If Wayne Rooney had scored zero goals, England still would have qualified for every tournament they did participate in, albeit in 2004 and 2014 they would have had to qualify via the play-offs. Less staggeringly they would have progressed just as far in every competition.
That’s right, in terms of goals that changed the ultimate result from a loss to a draw or a draw to a win, the incremental points would not have impacted England’s qualification or lack thereof. This is usually because his goals came in games in which England beat inferior teams by a large margin.
I was initially surprised when examining his goal scoring record, but then again should it be a shock that five goals in four games against San Marino in which the aggregate score would have 24-0 to England were not the pivotal goals that led England to (qualification) glory?
Along with touting Rooney’s qualification goals, another argument in defense of the Everton striker is the positive impact he has on the England dressing room. This argument is much harder to refute with statistics but it seems to be a bold claim that his impact was so great that despite an ever presence in the squad when available, the team would perennially underperform.
Post 2004 Rooney is better known in international tournaments not for his mercurial talent or inspirational influence but more for his mundane performances and individual indiscretions such as the petulant stamp on Ricardo Carvalho in 2006 and his sarcastic branding of England fans as “loyal” in South Africa four years later.
Wayne Rooney is a Premier League giant and early indications of the 2017-18 season are that he has plenty of goals left in him. Unfortunately, as was the case with his golden generation contemporaries, he could never manage to replicate his club form on the world stage.
It is true that the England team is no better for the absence of Wayne Rooney, but it is no worse off without him. I’m still left asking myself the same question I did whilst watching Wayne limp off the pitch in June 2004. What could have been?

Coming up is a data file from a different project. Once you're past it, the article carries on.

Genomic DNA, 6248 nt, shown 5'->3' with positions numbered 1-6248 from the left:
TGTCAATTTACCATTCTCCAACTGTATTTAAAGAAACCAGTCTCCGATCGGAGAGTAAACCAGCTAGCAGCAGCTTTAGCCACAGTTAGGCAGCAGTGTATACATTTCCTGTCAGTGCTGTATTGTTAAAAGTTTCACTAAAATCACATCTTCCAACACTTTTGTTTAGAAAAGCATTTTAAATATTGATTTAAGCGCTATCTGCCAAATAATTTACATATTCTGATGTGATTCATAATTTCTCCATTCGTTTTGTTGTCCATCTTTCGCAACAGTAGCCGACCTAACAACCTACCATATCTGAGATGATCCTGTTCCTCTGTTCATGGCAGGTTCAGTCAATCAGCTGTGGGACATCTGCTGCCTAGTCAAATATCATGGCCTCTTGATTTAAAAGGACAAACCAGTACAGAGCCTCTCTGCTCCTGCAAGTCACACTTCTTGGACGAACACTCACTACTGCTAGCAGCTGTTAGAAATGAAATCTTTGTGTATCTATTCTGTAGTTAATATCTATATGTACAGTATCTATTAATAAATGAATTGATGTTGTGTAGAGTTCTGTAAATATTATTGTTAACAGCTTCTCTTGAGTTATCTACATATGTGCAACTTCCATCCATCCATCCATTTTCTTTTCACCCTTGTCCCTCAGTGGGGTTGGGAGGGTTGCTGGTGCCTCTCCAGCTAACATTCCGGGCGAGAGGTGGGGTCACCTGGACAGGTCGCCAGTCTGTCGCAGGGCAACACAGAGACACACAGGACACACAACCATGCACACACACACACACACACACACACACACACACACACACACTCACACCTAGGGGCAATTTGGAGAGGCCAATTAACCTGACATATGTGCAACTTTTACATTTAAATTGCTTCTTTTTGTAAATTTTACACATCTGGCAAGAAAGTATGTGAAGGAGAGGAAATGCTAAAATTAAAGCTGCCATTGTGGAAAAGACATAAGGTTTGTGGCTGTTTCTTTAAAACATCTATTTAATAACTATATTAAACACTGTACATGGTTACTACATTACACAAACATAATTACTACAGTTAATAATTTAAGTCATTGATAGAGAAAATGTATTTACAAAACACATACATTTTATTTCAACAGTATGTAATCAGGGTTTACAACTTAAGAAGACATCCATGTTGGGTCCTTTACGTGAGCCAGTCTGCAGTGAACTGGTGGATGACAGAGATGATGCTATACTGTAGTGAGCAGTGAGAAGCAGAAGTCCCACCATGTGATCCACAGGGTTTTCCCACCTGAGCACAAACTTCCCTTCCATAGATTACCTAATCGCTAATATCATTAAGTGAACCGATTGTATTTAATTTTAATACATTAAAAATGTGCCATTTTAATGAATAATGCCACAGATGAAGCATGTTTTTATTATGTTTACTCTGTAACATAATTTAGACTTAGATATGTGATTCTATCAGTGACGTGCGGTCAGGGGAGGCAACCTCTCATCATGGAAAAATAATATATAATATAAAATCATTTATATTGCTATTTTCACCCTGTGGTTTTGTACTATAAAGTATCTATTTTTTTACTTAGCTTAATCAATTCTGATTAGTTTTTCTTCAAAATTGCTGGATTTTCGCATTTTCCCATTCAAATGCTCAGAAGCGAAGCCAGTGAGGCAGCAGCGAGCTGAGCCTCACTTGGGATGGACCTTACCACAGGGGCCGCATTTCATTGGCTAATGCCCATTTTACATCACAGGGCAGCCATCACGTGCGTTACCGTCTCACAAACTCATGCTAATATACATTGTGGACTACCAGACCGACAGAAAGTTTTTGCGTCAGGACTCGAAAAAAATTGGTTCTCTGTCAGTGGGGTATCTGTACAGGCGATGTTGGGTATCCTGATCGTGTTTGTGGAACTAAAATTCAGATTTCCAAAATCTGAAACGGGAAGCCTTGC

Adam Raffa, London
Goodbye Wayne…you have earned the rest
A little bit late to all this, but, farewell Rooney from the international game.
I am another Manc who genuinely cannot be bothered to engineer some sort of hate or disdain for Rooney because of the transfer-request gaffes and drop in goal scoring returns. (among other attributes it is true.)
I wish him all the best at Everton, and find it cracking that he has scored in both games so far, indeed both of Everton’s PL goals so far.
He took a big decision to walk away from the cushy contract at United, he said he wanted to play, well unlike several other and often younger players whom I could point at, he meant it, and he re-joined EFC to put in a shift and see where it takes him within the team.
Rooney played hard for England, and deserves his plaudits for that.
Manc in SA (Out on his terms, he earned that)
A genuine love for Rooney here…
I love Wayne Rooney. I’m Irish and support West Ham but I love him. I love his irrepressible joy at playing. I love his audacious shooting ability – otherworldly technique. I love his tenacity, his smiles, his anger, his amateur unscripted celebrations and his strange precociousness.
His goal against Barcelona in the Champions League final when all other United players had lost their head recalled Rudyard Kipling.
Give me that ball. I will push through people. I will do the thing that is supposed to be done and it will be glorious.
I realise he has neither retired from all football nor died but I have been thinking of my love for Rooney for a while now and think it’s an apt time to articulate it.
Wayne, at your best you were a rampaging beast. In the way that everyone else isn’t.
Gearóid (WHUFC Dublin)
On pointlesss stats and punsits
I have noticed over the last few years that a few stats are becoming in vogue to describe a good performance that should never be used. There are three in particular that really annoy me. The first is the use of the amount of clearances a defender makes to solidify an argument that a defender is having a good game. Now my perception of a clearance is a player booting the ball as far away from his goal without any intention to ever playing the ball. Now I have never played football at a particularly high level but even when I did I was always livid when a centre half would just boot the ball away instead of trying to play out from the back. Now I know sometimes a clearance is necessary (see John Stones for trying to overplay from the back) but in no way is this an indication that a defender is having a good game. It’s the bare minimum.
You can make the same argument for tackles. Now a tackle can benefit the team if its made in advanced parts of the pitch and the retrieval of the ball can set up a counter attack. But if it’s a last ditch tackle, it basically means the defender was out of position and it’s a desperate attempt to save his/her skin. It shows no indication that the player is able to read the game and, if anything in some instances, it’s an indictment.